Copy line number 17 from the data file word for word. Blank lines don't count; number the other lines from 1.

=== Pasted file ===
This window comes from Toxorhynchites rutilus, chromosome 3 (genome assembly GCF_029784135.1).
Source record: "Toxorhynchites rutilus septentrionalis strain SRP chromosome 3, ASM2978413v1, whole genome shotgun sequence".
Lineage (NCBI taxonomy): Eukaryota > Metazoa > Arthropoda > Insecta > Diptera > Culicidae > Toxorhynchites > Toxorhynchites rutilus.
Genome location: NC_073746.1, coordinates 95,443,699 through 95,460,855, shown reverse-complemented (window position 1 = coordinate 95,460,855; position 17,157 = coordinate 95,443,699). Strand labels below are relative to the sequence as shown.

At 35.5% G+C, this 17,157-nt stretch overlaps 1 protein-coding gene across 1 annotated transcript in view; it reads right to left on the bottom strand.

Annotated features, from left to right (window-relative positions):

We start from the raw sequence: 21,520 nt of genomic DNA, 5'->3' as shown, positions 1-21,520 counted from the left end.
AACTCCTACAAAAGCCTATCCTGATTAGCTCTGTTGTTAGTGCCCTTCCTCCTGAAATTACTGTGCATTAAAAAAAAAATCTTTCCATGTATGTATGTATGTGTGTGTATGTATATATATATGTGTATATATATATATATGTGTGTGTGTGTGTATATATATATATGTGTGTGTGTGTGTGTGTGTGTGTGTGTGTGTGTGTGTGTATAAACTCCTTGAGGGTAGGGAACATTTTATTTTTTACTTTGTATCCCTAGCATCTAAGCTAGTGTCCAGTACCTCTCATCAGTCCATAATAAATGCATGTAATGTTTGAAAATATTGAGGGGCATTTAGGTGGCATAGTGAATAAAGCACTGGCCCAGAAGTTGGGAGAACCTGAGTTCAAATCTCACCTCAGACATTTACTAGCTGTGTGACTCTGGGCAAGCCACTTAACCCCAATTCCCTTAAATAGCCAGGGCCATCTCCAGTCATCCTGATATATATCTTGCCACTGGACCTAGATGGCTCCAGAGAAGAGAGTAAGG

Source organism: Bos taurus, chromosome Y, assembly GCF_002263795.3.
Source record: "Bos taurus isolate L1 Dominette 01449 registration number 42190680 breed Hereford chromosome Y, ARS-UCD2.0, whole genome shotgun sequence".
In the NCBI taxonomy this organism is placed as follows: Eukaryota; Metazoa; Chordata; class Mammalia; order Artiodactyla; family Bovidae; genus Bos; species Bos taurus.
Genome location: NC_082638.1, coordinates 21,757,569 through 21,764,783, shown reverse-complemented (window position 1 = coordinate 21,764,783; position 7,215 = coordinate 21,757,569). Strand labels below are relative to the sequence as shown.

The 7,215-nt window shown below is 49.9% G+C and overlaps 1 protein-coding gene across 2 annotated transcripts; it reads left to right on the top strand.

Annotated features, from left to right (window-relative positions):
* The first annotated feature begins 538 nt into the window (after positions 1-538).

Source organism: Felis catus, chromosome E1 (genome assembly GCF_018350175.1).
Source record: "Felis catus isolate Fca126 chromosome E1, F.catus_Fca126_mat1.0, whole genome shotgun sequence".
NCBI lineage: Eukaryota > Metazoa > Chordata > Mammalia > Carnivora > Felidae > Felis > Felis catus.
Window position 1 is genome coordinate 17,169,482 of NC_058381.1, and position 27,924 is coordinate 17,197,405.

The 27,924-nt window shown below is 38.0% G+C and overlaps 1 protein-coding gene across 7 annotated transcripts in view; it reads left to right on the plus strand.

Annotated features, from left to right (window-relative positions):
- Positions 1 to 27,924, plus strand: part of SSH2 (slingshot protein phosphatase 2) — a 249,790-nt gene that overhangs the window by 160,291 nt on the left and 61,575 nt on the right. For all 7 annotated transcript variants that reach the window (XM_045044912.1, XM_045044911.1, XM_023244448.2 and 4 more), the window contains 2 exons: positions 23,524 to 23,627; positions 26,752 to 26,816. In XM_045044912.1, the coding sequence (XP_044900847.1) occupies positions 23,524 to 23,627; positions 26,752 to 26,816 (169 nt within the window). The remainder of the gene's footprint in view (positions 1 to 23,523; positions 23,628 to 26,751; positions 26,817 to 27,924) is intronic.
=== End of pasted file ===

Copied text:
Source record: "Felis catus isolate Fca126 chromosome E1, F.catus_Fca126_mat1.0, whole genome shotgun sequence".